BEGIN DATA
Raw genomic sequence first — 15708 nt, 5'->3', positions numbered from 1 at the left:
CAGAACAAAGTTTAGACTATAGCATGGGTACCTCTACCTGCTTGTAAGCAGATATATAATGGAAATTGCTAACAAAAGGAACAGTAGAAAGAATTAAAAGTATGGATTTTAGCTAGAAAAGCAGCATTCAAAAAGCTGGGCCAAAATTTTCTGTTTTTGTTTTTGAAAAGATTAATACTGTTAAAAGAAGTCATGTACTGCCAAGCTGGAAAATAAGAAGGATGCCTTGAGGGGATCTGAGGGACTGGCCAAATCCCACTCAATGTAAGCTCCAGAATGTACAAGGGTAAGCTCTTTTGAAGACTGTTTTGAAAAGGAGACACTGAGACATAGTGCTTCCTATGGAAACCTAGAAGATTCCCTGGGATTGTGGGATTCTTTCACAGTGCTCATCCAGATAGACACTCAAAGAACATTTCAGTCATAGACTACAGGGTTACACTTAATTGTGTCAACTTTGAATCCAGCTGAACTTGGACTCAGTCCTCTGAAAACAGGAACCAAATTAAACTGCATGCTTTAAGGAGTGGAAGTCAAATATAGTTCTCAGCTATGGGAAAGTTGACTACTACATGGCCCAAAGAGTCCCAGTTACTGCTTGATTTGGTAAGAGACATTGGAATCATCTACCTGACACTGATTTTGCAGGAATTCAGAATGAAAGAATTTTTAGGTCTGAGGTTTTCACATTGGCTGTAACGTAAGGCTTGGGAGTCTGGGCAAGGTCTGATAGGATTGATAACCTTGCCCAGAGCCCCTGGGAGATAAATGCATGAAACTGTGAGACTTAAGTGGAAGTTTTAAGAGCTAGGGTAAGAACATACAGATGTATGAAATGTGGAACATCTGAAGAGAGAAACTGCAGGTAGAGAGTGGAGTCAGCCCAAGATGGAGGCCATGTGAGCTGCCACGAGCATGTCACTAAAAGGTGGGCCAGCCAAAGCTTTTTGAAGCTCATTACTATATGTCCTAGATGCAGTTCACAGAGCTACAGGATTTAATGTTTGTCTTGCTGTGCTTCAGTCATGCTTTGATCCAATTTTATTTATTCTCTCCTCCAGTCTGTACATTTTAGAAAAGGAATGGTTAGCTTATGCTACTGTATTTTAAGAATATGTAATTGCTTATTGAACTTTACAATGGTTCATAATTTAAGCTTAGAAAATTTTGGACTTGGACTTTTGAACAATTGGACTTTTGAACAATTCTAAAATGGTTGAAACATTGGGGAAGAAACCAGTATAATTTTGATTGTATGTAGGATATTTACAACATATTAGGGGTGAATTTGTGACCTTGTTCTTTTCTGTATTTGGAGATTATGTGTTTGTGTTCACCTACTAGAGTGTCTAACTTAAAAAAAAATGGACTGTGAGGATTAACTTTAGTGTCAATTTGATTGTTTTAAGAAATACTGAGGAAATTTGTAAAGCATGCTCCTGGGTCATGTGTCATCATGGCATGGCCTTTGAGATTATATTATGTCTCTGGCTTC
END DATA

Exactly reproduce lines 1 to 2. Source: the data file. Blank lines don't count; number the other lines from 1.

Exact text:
Raw genomic sequence first — 15708 nt, 5'->3', positions numbered from 1 at the left:
CAGAACAAAGTTTAGACTATAGCATGGGTACCTCTACCTGCTTGTAAGCAGATATATAATGGAAATTGCTAACAAAAGGAACAGTAGAAAGAATTAAAAGTATGGATTTTAGCTAGAAAAGCAGCATTCAAAAAGCTGGGCCAAAATTTTCTGTTTTTGTTTTTGAAAAGATTAATACTGTTAAAAGAAGTCATGTACTGCCAAGCTGGAAAATAAGAAGGATGCCTTGAGGGGATCTGAGGGACTGGCCAAATCCCACTCAATGTAAGCTCCAGAATGTACAAGGGTAAGCTCTTTTGAAGACTGTTTTGAAAAGGAGACACTGAGACATAGTGCTTCCTATGGAAACCTAGAAGATTCCCTGGGATTGTGGGATTCTTTCACAGTGCTCATCCAGATAGACACTCAAAGAACATTTCAGTCATAGACTACAGGGTTACACTTAATTGTGTCAACTTTGAATCCAGCTGAACTTGGACTCAGTCCTCTGAAAACAGGAACCAAATTAAACTGCATGCTTTAAGGAGTGGAAGTCAAATATAGTTCTCAGCTATGGGAAAGTTGACTACTACATGGCCCAAAGAGTCCCAGTTACTGCTTGATTTGGTAAGAGACATTGGAATCATCTACCTGACACTGATTTTGCAGGAATTCAGAATGAAAGAATTTTTAGGTCTGAGGTTTTCACATTGGCTGTAACGTAAGGCTTGGGAGTCTGGGCAAGGTCTGATAGGATTGATAACCTTGCCCAGAGCCCCTGGGAGATAAATGCATGAAACTGTGAGACTTAAGTGGAAGTTTTAAGAGCTAGGGTAAGAACATACAGATGTATGAAATGTGGAACATCTGAAGAGAGAAACTGCAGGTAGAGAGTGGAGTCAGCCCAAGATGGAGGCCATGTGAGCTGCCACGAGCATGTCACTAAAAGGTGGGCCAGCCAAAGCTTTTTGAAGCTCATTACTATATGTCCTAGATGCAGTTCACAGAGCTACAGGATTTAATGTTTGTCTTGCTGTGCTTCAGTCATGCTTTGATCCAATTTTATTTATTCTCTCCTCCAGTCTGTACATTTTAGAAAAGGAATGGTTAGCTTATGCTACTGTATTTTAAGAATATGTAATTGCTTATTGAACTTTACAATGGTTCATAATTTAAGCTTAGAAAATTTTGGACTTGGACTTTTGAACAATTGGACTTTTGAACAATTCTAAAATGGTTGAAACATTGGGGAAGAAACCAGTATAATTTTGATTGTATGTAGGATATTTACAACATATTAGGGGTGAATTTGTGACCTTGTTCTTTTCTGTATTTGGAGATTATGTGTTTGTGTTCACCTACTAGAGTGTCTAACTTAAAAAAAAATGGACTGTGAGGATTAACTTTAGTGTCAATTTGATTGTTTTAAGAAATACTGAGGAAATTTGTAAAGCATGCTCCTGGGTCATGTGTCATCATGGCATGGCCTTTGAGATTATATTATGTCTCTGGCTTC